They held it in a vast warehouse room with steel girders on the ceiling, rent-a-carpets on the floor and four hundred clear-eyed technocrats mounted on folding chairs; stick figures composing a symmetrical checkerboard audience, each of whom has found a plausible, mathematically provable position on the upward side of the great bell-curve of life. The subject, as is so often the case when benevolent governments convene with concerned industries, was how to save us clumsy but lovable citizen-drones from ourselves.
Douglas Toms, personifying folksy, candid men of government, stood up before the gathering and said in his best honest-injun, Oregon schoolboy twang, that, in effect, it was his sacred duty, as Director of the National Highway Safety Bureau, to help save American lives on the road, regardless of whether the poor dolts want his help or not. Seat belt usage is plummeting, he reported, while trying to register gravity on his flushed, "Gee dad, it's a Winchester" countenance and pronounced resolutely, "Our first priority is to save lives." That priority would be met most effectively, he added, by the universal application of passive restraints—air bags—to all passenger-carrying motor vehicles.
Toms had come to the lectern as the hard-line handmaiden of the Honorable John A. Volpe, Secretary of Transport of the United States of America and the most zealous advocate of equipping automobiles with air bag systems that would automatically inflate in the event of collision, thereby turning thousands of auto crashes into nothing more than lethal pillow fights. Volpe came to the conference early and left early, pleading that he had to return to Washington in the press of greater business. He punched out his carefully prepared speech, cocky and civet-eyed, in harsh, down-east accents, stating that it was his intent to turn the motor vehicle into a "protective shield" for its passengers. Hunching earnestly toward his audience, he denounced the automobile as "a public health menace," then flirted with the abstract by asking, "Who is to say that among the young who have died in auto crashes was not a future Washington or Michelangelo?"
This terrible consumption of life via car crashes demands severe measures on the part of the government and the builders, the Honorable Secretary said, and this leaves no choice but to employ air bags on all cars by 1973. His original schedule had called for a time limit of 1972 (even though the D.O.T.'s own air bag tests are scheduled to run through 1976, with results in 1977), but complaints from the industry about the impossibility of meeting such a deadline had prompted him to add 12 months to the schedule a mere two days prior to the speech. But he remained unswerving in his conviction that this concession would be the last and left the room after imploring his audience to "Let's get the bugs out of the bags." Then he was gone, sweeping out of the room behind fluttering applause from the industry-dominated crowd. At least he had come. The other government headliner, flunky administration liberal Daniel P. Moynihan, hadn't bothered to show up, letting Toms make particularly feeble apologies for him based on the fact that Moynihan couldn't find a satisfactory plane flight to get him there. Maybe "benign neglect" will work with auto safety too.
So, as the Honorable Secretary of Transport zoomed back to Washington, safely above the death-infested highways, the North Atlantic Treaty Organization International Conference on Passive Restraints got underway in the cavernous Safety Research and Development building at General Motors Proving Ground—a structure known to some who recall GM's frantic scramble to get into the safety biz, as "The House that Nader Built." But what about NATO sponsoring a safety conference? What have passive restraints got to do with the ninety billion Red-Horde Commie armored divisions who may try to capture Andorra? Isn't NATO a military alliance? Primarily yes, but in a Parkinsonian thrust for life in the face of obsolescence, NATO has cast its lot with peace! Wow. Swords into plowshares! Anyway, member nations are now grappling with common social problems, and the United States has been selected to lead the way in three areas: auto safety, disaster relief and air pollution. Therefore, in company with the Big Four auto manufacturers, the U.S. Government hosted this conference on passive restraints.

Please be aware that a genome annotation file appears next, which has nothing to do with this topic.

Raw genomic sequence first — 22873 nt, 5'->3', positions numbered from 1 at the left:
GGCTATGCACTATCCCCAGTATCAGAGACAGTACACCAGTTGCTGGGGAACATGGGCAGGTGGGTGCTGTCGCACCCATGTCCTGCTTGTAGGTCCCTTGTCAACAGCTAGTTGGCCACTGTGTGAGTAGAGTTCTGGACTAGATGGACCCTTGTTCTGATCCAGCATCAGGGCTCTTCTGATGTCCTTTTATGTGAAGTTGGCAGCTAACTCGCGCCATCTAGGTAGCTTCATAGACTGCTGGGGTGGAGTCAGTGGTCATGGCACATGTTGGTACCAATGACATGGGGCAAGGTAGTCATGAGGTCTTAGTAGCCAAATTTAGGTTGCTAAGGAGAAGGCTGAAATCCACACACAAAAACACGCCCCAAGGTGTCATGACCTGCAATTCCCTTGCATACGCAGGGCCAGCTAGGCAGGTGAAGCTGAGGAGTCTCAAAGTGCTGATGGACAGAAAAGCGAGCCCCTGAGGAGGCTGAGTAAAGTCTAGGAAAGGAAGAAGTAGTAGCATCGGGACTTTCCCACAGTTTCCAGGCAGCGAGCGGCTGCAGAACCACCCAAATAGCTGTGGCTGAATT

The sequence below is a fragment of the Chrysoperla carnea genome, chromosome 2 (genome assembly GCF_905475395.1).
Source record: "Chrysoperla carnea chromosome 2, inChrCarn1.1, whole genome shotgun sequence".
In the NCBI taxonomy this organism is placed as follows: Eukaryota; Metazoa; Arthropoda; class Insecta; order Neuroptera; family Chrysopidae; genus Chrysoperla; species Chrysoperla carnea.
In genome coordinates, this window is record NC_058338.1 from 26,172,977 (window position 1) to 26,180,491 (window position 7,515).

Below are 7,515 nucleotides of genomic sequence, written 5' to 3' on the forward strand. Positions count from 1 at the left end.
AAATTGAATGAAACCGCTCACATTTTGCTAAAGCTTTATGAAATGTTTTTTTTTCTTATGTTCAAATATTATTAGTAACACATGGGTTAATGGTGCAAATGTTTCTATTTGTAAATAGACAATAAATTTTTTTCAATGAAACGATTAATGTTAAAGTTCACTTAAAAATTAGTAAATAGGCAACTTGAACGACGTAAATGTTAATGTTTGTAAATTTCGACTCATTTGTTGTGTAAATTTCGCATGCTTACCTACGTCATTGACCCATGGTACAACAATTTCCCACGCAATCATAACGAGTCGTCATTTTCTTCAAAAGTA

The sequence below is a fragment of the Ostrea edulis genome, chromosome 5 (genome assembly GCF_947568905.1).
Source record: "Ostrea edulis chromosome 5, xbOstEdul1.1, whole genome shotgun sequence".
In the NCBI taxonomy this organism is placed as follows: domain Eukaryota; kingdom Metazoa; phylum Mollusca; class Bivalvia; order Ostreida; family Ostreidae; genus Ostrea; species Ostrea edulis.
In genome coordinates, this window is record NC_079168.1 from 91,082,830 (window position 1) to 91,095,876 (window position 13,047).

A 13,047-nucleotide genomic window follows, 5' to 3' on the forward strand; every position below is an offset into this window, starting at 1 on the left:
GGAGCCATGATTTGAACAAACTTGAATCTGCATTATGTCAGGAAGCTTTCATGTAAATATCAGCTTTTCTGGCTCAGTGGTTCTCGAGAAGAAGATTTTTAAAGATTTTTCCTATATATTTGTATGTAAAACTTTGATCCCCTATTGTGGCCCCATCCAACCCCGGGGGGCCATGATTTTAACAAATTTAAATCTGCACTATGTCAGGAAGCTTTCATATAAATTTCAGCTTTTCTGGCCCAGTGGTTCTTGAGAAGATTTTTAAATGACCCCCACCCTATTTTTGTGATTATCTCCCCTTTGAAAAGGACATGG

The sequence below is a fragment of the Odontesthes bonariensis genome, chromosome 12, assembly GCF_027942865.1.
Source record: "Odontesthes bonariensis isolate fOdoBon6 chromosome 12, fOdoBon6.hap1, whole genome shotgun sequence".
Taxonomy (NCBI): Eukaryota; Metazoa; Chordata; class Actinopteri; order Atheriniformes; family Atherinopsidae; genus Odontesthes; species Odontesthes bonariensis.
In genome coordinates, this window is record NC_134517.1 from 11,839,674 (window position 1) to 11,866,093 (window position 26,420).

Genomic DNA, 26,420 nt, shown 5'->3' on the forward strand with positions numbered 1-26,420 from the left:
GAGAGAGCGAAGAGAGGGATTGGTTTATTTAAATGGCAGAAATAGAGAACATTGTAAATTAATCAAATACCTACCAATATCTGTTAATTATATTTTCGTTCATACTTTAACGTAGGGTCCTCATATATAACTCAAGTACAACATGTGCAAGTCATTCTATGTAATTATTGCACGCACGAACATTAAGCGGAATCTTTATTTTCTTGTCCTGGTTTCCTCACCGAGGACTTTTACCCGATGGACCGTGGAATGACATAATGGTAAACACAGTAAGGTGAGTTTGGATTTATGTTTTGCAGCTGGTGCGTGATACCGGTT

It was, in fact, a GM show. There were strong, but unconfirmed rumors that Ford was sore about the fact that GM and the government were getting all the headlines, and whether this was true or not, it played a minor role in the proceedings. Company strong man Lee Iacocca, sporting an enigmatic leer throughout the Honorable John A. Volpe's address, departed shortly thereafter, leaving his Body Engineering Chief, Stuart Frey, to say what Ford had to say about passive restraints in an airy little recitation titled "History of Air Bag Development." This was long on chronology, and clearly intended to tell the world that Ford had been into air bag development for about as long as the idea has been kicking around. But in there with the history, in the same dry, engineer's drone, were a few items of general information worth considering. Not the least of these was the news that if the air bag is arranged to burst right straight out of the instrument panel, it will deliver a punch "in the fatal range" for a child standing with his face close to the area of bag deployment. If, on the other hand, deployment is directed laterally, the force of opening caused "major deformation of the instrument panel (even) to the extent of breaking the windshield." In a multiple-impact collision, the air bag would thus set you up with structure stripped bare of padding, and broken chunks of glass to cushion the second jolt.